Cattle herd together in Prince Albert this week

Tyler Clarke
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Proudly showcasing two of their prized heifers, the Doetzel family from Lipton, Sask., highlights an important annual component of the Fair and Exhibition.


Filling the Prince Albert Exhibition grounds’ barns this week are some of the province’s finest horses and cattle.

For the Doetzel family, Mitch Erica 1379 and Nu-Horizon Lass 3078 were chosen as farm highlights.

Both have fuzzy years, Kodie, 14, said, noting that fuzzy ears are good indication that they will have thicker fur elsewhere.

This comes into play during harsh winters and while showing them at events such as the Prince Albert Summer Fair and Exhibition, family patriarch Kieran noted.

Mitch Erica 1379 was named Overall Supreme Champion by the Moose Jaw Regional 4-H -- a recognition Kodie wears as a badge of honour, having raised her.

Kieran has been in the agriculture industry since he graduated from the University of Saskatchewan in 1983.

Although he became employed in the pharmaceuticals and food industries, he remained active with cattle, concluding, “You can’t take the country out of a boy.”

He met his wife, Deb, in 1997 and bought some land in Alberta.

With limited room to expand at their expensive Alberta acreage, the family moved to Lipton, Sask., in 2008 where they currently have 250 head of cattle.

A key reason for their Saskatchewan move was Kodie’s interest in cattle, Deb said, adding that they wanted to expand their business so he could take on its reins.

“You can take him out on a quad, and he could pick cows and calves without looking at nametags or anything,” she said.

Kodie is also who brought them to the Prince Albert Summer Fair and Exhibition, Kieran said, noting that while they’re keen on extending their business market into Prince Albert, Kodie’s eagerness to show cattle is what brings them to summer fairs.

“This is his passion, so we do it for him,” Deb said.       

Proud of her son’s eagerness in agriculture, Deb notes that in addition to 4-H, he’s joined other junior programs to help prepare him for a future in the industry.

“They cover everything, from public speaking to print marketing, grooming, graphic design, photography, sales talk, judging,’ she said. “They just develop the child as a whole. They give them the foundation for everything they need to be successful.”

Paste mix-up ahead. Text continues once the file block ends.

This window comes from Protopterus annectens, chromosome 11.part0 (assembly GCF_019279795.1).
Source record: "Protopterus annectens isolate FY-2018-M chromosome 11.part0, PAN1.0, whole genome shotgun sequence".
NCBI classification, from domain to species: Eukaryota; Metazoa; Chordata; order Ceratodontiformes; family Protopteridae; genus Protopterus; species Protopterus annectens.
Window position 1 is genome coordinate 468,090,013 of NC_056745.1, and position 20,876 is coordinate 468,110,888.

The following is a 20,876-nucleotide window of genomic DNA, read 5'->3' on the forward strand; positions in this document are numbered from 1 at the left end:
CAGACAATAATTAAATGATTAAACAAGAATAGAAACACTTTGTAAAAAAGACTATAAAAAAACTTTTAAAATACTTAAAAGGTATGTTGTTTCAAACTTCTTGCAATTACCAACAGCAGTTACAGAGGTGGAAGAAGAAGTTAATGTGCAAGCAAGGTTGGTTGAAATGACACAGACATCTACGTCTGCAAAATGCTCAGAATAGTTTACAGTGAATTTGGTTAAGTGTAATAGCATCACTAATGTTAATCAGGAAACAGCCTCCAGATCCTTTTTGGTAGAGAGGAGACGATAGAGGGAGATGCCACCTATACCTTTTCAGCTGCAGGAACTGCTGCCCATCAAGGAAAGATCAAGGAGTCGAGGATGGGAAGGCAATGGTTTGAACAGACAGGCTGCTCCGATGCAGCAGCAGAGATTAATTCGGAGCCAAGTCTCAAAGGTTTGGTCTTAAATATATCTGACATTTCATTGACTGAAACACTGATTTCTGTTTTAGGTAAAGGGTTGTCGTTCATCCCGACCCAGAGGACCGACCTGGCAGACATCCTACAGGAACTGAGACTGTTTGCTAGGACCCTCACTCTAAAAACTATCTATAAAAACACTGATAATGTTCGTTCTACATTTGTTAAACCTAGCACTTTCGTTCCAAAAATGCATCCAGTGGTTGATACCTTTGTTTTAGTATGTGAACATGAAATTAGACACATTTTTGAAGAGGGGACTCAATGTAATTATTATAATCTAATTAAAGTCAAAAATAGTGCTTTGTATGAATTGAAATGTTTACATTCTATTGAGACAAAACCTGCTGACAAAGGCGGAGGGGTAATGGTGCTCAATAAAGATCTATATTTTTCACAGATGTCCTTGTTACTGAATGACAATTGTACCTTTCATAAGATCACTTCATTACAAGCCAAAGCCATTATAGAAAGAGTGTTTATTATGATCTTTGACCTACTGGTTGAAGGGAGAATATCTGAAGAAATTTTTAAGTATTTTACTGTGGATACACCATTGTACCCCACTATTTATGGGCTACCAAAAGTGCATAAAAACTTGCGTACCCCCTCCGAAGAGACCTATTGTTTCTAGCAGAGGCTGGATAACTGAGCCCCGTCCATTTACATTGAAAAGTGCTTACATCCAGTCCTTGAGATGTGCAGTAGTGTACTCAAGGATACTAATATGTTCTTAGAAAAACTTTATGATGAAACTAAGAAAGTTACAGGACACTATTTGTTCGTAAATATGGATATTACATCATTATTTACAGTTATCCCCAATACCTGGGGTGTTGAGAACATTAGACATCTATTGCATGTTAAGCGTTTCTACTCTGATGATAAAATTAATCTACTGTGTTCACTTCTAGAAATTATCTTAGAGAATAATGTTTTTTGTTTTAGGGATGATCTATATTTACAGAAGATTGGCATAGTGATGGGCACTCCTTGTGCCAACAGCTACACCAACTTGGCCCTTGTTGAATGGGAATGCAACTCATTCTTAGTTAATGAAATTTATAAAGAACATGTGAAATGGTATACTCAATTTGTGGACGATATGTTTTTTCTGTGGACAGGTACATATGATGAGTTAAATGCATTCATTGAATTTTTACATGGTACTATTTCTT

Those in the beef industry are poised for success this year, Kieran said, noting that prices are going through the roof.

“Two years ago you were lucky to get $1.20 a pound for a spring horned calf in the fall,” he said. “This year we’re probably looking at – your guess is as good as anybody -- $2.50?”

The family and their Nu-Horizon farm near Lipton, Sask., has also benefited by the Canadian Angus Association’s “excellent promotion” of angus beef, Kieran said.

Of the family’s 250 cattle, 150 are angus purebreds and 100 are commercial cows (cross-breeds).

Of the family’s angus purebreds, some are red and some are black.

The family was primarily raising red angus in Alberta until Kodie requested they mix things up a little bit in 2005 and buy a black angus.

There’s not much of a difference between red and black angus, Deb said, although some have claimed that blacks have more muscle definition.

Angus cattle are good news in general, Kieran said.

“They’re very, very hardy,” he said. “They can take brutal winters and they’re very maternal. They love their babies when they’re born – sometimes a little too much so because they want to beat you up.”

Angus cattle have also been praised for for their meat’s marbling, Deb said – flecks of fat within lean section of meat that adds flavour and creates what is considered by butchers as a better cut of meat.

The Prince Albert Exhibition grounds’ barns are open to the public throughout the week and are full of horses, cattle and their proud owners keen on sharing tidbits of information bout their animals. 

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